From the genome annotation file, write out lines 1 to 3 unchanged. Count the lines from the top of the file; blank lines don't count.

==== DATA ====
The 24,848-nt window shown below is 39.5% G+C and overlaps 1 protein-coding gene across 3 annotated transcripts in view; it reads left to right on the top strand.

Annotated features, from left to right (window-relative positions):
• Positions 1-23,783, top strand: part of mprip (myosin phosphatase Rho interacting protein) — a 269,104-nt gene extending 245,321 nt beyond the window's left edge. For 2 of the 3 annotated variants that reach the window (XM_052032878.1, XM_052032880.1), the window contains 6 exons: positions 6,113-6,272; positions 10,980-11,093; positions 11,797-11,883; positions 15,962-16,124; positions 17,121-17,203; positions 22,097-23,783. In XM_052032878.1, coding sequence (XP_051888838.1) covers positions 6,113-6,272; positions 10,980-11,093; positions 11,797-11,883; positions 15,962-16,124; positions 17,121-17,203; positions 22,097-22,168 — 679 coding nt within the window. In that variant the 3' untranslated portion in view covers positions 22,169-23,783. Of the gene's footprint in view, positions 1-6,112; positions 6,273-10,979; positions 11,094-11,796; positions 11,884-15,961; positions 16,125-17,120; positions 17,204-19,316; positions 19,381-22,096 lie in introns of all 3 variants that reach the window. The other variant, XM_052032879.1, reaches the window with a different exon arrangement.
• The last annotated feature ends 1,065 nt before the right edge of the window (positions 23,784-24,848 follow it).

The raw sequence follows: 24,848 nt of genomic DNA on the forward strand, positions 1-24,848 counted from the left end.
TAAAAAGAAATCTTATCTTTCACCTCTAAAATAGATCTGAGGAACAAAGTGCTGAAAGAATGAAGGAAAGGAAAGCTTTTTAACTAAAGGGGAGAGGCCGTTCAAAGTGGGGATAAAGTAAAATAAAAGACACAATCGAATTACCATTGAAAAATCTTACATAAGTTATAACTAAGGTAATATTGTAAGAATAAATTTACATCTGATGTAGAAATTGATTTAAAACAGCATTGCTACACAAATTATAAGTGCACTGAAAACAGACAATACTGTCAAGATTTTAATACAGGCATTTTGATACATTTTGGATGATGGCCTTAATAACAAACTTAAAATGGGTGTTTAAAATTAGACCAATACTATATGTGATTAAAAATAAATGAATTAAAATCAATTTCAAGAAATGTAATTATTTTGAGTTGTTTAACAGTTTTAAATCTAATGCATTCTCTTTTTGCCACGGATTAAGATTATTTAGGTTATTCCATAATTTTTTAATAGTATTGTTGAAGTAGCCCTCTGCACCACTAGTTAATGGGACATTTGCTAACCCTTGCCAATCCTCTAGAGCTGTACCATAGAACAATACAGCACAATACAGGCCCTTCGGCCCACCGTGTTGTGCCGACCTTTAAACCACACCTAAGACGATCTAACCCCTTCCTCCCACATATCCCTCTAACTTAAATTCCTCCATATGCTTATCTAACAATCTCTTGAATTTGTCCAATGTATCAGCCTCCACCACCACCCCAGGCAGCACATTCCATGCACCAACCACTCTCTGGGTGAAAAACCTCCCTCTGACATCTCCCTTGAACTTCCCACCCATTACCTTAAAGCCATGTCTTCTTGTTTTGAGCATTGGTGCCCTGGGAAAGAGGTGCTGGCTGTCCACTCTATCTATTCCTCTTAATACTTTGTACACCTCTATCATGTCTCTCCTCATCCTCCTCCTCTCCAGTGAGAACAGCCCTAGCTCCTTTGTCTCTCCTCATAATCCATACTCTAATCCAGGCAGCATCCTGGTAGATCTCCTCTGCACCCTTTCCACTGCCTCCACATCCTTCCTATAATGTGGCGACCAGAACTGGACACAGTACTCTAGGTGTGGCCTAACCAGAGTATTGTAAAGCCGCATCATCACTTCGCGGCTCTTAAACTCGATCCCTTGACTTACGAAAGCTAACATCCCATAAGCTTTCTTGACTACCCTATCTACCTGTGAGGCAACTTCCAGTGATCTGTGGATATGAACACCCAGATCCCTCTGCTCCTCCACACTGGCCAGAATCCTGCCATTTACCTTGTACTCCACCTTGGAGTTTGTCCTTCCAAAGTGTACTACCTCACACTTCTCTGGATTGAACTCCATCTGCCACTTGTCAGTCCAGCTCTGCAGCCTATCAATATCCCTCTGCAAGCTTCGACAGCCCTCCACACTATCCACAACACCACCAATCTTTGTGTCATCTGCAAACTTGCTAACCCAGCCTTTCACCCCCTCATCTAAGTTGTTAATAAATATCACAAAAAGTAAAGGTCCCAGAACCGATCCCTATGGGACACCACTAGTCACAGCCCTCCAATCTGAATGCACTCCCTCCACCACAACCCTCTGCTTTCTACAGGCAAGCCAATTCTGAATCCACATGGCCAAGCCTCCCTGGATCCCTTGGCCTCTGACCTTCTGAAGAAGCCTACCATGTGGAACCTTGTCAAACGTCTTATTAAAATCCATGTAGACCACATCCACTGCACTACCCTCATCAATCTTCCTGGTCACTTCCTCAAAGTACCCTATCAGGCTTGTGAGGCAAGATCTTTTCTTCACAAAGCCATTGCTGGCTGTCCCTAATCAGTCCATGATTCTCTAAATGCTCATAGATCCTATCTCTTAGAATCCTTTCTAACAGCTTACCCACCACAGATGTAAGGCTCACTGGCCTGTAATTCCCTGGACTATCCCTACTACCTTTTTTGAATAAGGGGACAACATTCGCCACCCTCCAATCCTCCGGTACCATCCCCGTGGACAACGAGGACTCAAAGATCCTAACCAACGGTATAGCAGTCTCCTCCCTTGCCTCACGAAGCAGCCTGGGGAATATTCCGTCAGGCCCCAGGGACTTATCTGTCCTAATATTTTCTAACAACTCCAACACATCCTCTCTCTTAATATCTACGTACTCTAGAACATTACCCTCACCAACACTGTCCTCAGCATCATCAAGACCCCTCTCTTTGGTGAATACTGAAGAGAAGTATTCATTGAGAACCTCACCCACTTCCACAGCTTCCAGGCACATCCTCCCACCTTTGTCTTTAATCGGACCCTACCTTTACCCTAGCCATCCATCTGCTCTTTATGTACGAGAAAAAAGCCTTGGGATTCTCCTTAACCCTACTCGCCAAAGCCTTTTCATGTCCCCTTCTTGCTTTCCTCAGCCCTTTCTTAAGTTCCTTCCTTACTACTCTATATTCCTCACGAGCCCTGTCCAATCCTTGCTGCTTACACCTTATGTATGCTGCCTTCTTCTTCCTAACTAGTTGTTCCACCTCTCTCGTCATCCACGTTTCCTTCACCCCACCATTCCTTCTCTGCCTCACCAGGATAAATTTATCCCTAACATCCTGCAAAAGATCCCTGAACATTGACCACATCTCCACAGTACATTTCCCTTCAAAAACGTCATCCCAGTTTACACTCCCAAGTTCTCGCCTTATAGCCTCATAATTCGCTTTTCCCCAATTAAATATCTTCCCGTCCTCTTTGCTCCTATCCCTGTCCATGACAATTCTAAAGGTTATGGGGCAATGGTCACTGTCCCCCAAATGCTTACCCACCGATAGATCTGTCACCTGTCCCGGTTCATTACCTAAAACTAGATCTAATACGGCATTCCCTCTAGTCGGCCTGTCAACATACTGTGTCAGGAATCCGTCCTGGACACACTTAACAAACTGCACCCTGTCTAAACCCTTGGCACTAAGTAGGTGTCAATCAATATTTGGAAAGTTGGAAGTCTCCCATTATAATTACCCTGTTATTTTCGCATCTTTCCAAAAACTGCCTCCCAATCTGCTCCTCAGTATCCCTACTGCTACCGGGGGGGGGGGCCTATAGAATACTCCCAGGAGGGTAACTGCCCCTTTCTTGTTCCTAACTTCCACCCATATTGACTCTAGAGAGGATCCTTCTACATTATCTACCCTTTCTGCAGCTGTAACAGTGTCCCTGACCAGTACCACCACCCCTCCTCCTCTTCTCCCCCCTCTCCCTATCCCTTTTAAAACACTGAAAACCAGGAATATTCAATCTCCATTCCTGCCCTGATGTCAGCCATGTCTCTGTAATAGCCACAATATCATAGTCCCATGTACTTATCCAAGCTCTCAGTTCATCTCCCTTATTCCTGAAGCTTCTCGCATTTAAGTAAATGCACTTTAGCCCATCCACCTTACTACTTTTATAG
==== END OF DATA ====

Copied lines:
The 24,848-nt window shown below is 39.5% G+C and overlaps 1 protein-coding gene across 3 annotated transcripts in view; it reads left to right on the top strand.

Annotated features, from left to right (window-relative positions):
• Positions 1-23,783, top strand: part of mprip (myosin phosphatase Rho interacting protein) — a 269,104-nt gene extending 245,321 nt beyond the window's left edge. For 2 of the 3 annotated variants that reach the window (XM_052032878.1, XM_052032880.1), the window contains 6 exons: positions 6,113-6,272; positions 10,980-11,093; positions 11,797-11,883; positions 15,962-16,124; positions 17,121-17,203; positions 22,097-23,783. In XM_052032878.1, coding sequence (XP_051888838.1) covers positions 6,113-6,272; positions 10,980-11,093; positions 11,797-11,883; positions 15,962-16,124; positions 17,121-17,203; positions 22,097-22,168 — 679 coding nt within the window. In that variant the 3' untranslated portion in view covers positions 22,169-23,783. Of the gene's footprint in view, positions 1-6,112; positions 6,273-10,979; positions 11,094-11,796; positions 11,884-15,961; positions 16,125-17,120; positions 17,204-19,316; positions 19,381-22,096 lie in introns of all 3 variants that reach the window. The other variant, XM_052032879.1, reaches the window with a different exon arrangement.